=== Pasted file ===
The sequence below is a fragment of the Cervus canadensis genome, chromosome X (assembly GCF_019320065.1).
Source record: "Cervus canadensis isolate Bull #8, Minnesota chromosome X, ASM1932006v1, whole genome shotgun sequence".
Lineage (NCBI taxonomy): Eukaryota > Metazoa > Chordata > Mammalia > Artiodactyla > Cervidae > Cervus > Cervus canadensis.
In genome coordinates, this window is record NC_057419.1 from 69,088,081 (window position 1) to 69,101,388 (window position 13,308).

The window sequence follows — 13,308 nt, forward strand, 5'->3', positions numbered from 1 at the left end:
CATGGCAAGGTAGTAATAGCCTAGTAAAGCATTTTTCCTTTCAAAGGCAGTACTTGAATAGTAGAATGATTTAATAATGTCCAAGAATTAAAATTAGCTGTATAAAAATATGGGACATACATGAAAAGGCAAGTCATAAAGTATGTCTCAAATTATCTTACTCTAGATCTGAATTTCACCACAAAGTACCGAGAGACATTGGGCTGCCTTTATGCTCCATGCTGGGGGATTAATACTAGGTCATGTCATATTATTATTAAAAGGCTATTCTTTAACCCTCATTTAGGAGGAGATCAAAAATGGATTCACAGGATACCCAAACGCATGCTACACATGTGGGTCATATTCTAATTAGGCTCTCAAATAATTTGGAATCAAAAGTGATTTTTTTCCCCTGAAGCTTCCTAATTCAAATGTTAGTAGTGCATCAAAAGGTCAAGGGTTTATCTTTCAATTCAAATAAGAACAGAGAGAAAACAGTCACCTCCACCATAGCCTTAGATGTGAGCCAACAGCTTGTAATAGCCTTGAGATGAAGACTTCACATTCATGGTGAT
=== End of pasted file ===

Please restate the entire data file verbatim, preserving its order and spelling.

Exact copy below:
The sequence below is a fragment of the Cervus canadensis genome, chromosome X (assembly GCF_019320065.1).
Source record: "Cervus canadensis isolate Bull #8, Minnesota chromosome X, ASM1932006v1, whole genome shotgun sequence".
Lineage (NCBI taxonomy): Eukaryota > Metazoa > Chordata > Mammalia > Artiodactyla > Cervidae > Cervus > Cervus canadensis.
In genome coordinates, this window is record NC_057419.1 from 69,088,081 (window position 1) to 69,101,388 (window position 13,308).

The window sequence follows — 13,308 nt, forward strand, 5'->3', positions numbered from 1 at the left end:
CATGGCAAGGTAGTAATAGCCTAGTAAAGCATTTTTCCTTTCAAAGGCAGTACTTGAATAGTAGAATGATTTAATAATGTCCAAGAATTAAAATTAGCTGTATAAAAATATGGGACATACATGAAAAGGCAAGTCATAAAGTATGTCTCAAATTATCTTACTCTAGATCTGAATTTCACCACAAAGTACCGAGAGACATTGGGCTGCCTTTATGCTCCATGCTGGGGGATTAATACTAGGTCATGTCATATTATTATTAAAAGGCTATTCTTTAACCCTCATTTAGGAGGAGATCAAAAATGGATTCACAGGATACCCAAACGCATGCTACACATGTGGGTCATATTCTAATTAGGCTCTCAAATAATTTGGAATCAAAAGTGATTTTTTTCCCCTGAAGCTTCCTAATTCAAATGTTAGTAGTGCATCAAAAGGTCAAGGGTTTATCTTTCAATTCAAATAAGAACAGAGAGAAAACAGTCACCTCCACCATAGCCTTAGATGTGAGCCAACAGCTTGTAATAGCCTTGAGATGAAGACTTCACATTCATGGTGAT